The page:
BHSU has the responsibility to protect every student's right to learn in an environment free from unlawful discrimination. Through the South Dakota Board of Regent policy 1:19, BHSU upholds several Federal civil rights laws that prohibit discrimination in programs or activities. BHSU is committed to ensure equal access to education and promoting educational excellence.
Discrimination on the basis of race, color, and national origin are prohibited by Title VI of the Civil Rights Act of 1964. This includes discrimination based on a person’s limited English proficiency or English learner and/or perceived shared ancestry or ethnic characteristics, including membership in a religion that may be perceived to exhibit such characteristics (such as Hindu, Jewish, Muslim, and Sikh individuals).
Discrimination on the basis of sex is prohibited by Title IX of the Education Amendments of 1972. This includes discrimination based on pregnancy, parental status, and sex stereotypes (such as treating persons differently because they do not conform to sex-role expectations or because they are attracted to or are in relationships with persons of the same sex).
Discrimination against persons with disabilities is prohibited by Section 504 of the Rehabilitation Act of 1973 and Title II of the Americans with Disabilities Act of 1990. This includes discrimination against individuals currently without an impairment that substantially limits of a major life activity, but who have a record of or are regarded as having a disability.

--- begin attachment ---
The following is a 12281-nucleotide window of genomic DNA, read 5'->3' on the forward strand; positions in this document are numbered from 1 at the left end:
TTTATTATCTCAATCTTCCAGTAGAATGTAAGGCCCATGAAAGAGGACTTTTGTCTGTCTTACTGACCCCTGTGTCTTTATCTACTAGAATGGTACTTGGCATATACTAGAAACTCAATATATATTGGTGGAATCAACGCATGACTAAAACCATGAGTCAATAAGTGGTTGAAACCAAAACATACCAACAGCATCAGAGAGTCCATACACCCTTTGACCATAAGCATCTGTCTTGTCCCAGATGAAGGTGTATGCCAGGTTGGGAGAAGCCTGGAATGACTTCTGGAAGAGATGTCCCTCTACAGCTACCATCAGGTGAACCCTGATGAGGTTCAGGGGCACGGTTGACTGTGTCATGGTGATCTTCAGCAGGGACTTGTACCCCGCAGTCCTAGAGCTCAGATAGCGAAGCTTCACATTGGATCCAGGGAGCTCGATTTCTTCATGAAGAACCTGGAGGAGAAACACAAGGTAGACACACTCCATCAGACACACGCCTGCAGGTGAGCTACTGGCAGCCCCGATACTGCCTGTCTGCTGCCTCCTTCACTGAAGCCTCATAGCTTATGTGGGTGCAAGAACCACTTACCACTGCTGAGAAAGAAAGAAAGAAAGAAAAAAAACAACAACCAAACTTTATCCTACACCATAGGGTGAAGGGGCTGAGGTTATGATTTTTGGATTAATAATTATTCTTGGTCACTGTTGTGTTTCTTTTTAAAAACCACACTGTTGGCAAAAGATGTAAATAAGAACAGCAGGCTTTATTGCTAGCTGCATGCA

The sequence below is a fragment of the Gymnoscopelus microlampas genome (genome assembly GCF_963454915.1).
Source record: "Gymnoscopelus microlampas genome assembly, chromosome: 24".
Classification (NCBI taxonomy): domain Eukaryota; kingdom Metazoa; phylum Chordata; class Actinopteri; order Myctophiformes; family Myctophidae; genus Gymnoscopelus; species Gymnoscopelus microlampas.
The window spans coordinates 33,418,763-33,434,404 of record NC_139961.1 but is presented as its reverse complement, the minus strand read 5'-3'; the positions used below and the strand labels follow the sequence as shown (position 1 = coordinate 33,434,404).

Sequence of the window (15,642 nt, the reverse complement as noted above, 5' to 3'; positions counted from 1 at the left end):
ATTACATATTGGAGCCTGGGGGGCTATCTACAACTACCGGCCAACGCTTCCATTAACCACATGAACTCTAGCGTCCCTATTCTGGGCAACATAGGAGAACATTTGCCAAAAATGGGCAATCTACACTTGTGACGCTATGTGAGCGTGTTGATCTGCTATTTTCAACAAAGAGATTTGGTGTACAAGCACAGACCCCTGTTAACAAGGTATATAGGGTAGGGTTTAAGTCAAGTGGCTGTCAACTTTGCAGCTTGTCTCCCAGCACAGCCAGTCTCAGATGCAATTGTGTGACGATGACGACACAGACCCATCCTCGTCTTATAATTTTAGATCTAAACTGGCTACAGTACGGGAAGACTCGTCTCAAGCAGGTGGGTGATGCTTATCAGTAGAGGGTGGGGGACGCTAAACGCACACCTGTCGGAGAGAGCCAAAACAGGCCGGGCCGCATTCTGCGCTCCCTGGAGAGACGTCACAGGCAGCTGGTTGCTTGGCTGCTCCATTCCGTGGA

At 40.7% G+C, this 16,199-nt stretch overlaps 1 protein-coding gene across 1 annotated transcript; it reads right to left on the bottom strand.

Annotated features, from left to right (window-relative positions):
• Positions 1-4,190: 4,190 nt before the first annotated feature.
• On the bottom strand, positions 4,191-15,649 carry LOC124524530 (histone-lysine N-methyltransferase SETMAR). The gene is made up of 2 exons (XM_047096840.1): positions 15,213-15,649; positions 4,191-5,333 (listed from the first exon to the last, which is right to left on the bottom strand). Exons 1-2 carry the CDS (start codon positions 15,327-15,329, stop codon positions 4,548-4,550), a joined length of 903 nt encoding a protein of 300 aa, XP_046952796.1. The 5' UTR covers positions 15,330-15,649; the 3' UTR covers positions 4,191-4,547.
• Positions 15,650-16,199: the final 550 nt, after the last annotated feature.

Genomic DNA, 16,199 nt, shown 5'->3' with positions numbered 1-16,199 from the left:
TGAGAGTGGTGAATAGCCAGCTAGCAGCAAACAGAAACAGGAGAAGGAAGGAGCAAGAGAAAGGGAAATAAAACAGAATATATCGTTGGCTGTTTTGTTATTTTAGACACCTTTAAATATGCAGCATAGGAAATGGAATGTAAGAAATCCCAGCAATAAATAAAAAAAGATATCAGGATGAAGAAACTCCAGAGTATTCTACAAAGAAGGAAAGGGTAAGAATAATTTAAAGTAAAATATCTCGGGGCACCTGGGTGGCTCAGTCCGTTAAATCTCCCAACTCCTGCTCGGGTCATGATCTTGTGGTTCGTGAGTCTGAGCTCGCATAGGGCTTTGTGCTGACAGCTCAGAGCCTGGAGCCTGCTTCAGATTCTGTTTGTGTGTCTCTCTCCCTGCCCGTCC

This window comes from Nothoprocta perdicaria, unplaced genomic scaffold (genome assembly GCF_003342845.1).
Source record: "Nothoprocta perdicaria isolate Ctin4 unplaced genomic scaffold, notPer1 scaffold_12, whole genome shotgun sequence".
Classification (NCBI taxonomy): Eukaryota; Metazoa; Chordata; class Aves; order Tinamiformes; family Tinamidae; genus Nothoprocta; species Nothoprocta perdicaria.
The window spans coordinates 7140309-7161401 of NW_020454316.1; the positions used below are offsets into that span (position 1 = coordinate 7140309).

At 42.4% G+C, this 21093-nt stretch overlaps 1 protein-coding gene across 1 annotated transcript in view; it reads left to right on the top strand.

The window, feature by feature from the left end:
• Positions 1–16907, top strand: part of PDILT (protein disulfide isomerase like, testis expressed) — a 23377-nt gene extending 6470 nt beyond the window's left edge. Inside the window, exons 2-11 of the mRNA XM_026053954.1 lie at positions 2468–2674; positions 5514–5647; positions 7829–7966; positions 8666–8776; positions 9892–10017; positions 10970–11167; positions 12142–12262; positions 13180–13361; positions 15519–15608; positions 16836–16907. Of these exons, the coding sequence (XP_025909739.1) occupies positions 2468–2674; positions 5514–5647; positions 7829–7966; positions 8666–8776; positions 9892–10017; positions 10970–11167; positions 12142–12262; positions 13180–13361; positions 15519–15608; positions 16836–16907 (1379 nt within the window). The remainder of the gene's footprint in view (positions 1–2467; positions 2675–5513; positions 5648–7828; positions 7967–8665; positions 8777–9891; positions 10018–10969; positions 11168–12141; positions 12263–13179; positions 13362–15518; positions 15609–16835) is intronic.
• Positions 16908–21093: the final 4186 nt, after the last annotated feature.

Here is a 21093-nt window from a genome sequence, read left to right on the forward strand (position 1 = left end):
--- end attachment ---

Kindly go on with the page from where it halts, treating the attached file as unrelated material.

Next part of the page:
Discrimination on the basis of age is prohibited by the Age Discrimination Act of 1975.
As a recipient of federal financial assistance, BHSU must provide aids, benefits or services in a nondiscriminatory manner in an environment free from discriminatory harassment that limits educational opportunities. Such aids, benefits, or services may include but are not limited to, admissions, recruitment, financial aid, academic programs, student treatment and services, counseling and guidance, discipline, classroom assignment, grading, vocational education, recreation, physical education, athletics, and housing.
Title IX is a federal law that prohibits discrimination and harassment in educational programs, activities, and employment practices. It ensures equal access without regard to sex, gender, race, color, national origin, religion, age, disability, pregnancy, gender identity, sexual orientation, predisposing genetic characteristics, marital status, veteran status, military status, domestic violence victim status, or ex-offender status. BHSU is committed to providing an environment not impaired by sex and gender-based misconduct, including sex discrimination and sexual harassment. This includes, without limitation, sexual harassing, violent intimidating, or discriminatory conduct by its students, employees, or any other member/visitor to the University community.